relation GoingToAalborg(*x) is
      [Person: ?x]<-(Agnt)<-[Go]->(Dest)->[City: Aalborg]

Defining label, bound label

This definition has two parts:

  1. The name-part ("relation GoingToAalborg(*x) is"),
  2. The definition-part (the conceptual graph).

Note that in the name-part, the formal parameter is denoted by '*x', while in the definition-part, the formal parameter is denoted by '?x'. The label '*x' is called the defining label, while '?x' is called the bound label.

This notation is also used with coreference links.


One might use this relation as follows:

   [Professor: Alfred]<-(GoingToAalborg)
   "Alfred the professor is going to Aalborg"

Here, the concept

   [Professor: Alfred]

is the actual parameter to the lambda expression.

The relation GoingToAalborg can be expanded to its defining lambda expression:

   [Professor: Alfred]<-([Person: ?x]<-(Agnt)<-[Go]->(Dest)-
         ->[City: Aalborg])
   "Alfred the professor is going to Aalborg"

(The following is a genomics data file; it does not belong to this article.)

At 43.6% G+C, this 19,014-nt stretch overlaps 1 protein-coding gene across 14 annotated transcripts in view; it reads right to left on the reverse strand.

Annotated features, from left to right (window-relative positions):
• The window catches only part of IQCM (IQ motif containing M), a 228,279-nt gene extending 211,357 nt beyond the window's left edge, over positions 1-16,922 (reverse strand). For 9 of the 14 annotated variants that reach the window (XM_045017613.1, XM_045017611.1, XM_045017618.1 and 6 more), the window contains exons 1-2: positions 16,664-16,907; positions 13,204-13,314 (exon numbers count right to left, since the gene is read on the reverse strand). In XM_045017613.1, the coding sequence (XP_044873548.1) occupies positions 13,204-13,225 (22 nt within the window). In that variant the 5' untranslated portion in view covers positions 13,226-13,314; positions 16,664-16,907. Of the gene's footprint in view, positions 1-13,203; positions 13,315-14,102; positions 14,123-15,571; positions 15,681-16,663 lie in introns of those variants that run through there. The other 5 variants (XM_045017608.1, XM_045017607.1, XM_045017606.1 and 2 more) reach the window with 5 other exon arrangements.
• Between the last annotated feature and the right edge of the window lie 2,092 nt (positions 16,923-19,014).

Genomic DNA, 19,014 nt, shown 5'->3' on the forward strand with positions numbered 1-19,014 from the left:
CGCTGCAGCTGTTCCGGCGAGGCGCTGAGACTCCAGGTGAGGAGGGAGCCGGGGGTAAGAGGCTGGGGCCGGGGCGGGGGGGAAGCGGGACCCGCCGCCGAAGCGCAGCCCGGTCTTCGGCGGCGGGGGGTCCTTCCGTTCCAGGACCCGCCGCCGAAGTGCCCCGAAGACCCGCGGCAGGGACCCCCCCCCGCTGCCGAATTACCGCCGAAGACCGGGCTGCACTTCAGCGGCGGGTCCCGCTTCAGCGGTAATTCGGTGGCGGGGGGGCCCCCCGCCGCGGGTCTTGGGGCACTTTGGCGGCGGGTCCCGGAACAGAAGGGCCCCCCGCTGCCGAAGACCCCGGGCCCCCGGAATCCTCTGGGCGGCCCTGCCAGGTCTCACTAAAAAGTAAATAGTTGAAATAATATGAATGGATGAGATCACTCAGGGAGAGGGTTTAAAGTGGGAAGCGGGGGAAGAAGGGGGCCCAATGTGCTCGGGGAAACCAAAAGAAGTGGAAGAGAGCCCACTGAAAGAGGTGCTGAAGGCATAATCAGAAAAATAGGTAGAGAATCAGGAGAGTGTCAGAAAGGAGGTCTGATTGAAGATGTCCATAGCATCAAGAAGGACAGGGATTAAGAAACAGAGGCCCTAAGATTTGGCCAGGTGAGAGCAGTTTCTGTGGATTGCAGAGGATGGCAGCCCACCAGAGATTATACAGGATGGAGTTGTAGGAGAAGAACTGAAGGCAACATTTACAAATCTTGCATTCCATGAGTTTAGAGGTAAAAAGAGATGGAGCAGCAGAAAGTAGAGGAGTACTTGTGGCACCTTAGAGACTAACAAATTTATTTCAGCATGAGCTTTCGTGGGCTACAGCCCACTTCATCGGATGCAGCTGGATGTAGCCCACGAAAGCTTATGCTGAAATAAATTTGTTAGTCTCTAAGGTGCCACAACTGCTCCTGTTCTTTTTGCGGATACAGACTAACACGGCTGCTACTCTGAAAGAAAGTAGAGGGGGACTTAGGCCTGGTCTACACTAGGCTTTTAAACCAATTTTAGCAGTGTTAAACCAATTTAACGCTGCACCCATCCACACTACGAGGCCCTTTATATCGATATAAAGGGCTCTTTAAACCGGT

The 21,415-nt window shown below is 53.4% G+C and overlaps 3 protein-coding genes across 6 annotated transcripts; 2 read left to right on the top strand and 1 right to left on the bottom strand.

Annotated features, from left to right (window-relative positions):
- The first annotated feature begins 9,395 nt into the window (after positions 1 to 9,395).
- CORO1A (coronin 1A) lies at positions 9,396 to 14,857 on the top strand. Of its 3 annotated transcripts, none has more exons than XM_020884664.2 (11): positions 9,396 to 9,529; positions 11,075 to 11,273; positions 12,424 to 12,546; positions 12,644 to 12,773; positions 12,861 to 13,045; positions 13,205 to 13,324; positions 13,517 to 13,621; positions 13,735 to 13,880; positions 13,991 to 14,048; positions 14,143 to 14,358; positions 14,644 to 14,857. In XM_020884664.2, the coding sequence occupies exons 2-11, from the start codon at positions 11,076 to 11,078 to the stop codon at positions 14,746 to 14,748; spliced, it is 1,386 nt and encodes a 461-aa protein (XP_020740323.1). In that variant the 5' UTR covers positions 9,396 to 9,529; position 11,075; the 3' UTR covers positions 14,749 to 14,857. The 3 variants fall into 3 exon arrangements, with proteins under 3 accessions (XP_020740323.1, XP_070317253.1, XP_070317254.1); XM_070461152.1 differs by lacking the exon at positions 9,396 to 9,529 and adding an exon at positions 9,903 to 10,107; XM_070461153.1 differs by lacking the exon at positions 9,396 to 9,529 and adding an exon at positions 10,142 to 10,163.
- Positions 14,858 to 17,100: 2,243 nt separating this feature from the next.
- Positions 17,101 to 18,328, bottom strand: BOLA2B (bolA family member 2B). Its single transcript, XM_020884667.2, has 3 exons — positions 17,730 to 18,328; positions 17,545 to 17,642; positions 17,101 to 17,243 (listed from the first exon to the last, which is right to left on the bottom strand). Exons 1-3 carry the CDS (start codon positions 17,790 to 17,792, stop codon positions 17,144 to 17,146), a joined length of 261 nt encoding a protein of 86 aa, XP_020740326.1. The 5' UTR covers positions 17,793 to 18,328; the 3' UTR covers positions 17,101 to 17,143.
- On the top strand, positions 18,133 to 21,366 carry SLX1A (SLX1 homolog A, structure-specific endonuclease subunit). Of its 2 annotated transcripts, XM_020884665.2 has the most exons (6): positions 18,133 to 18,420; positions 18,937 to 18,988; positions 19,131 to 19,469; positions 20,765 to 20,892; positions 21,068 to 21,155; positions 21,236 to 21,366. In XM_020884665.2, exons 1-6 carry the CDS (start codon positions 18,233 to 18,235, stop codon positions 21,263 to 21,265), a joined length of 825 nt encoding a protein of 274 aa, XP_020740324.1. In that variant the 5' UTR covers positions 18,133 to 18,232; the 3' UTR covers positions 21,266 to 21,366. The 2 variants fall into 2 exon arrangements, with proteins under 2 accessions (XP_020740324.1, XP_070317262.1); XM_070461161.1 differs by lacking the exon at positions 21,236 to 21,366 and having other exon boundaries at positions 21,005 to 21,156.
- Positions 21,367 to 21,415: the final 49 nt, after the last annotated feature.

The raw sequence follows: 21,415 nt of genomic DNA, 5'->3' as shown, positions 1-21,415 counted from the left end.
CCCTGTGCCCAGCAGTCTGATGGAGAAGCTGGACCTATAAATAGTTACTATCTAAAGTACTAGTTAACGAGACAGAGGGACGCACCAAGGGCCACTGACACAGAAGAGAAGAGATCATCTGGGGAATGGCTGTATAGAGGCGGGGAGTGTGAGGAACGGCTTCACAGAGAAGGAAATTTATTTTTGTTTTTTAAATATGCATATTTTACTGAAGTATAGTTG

The formal parameter ("[Professor: Alfred]") can then be substituted for the lambda to which it refers:

   [Professor: Alfred]<-(Agnt)<-[Go]->(Dest)->[City: Aalborg]
   "Alfred is going to Aalborg"

Note that "Professor", which is the type of the concept of the actual parameter, is a subtype of "Person", which is the type of the concept which the actual parameter replaces. We see then, that the type of the actual parameter has to be a subtype of the type of the formal parameter. It need not be a proper subtype, as in this usage, but it must be a subtype.


Setting the stage for the definition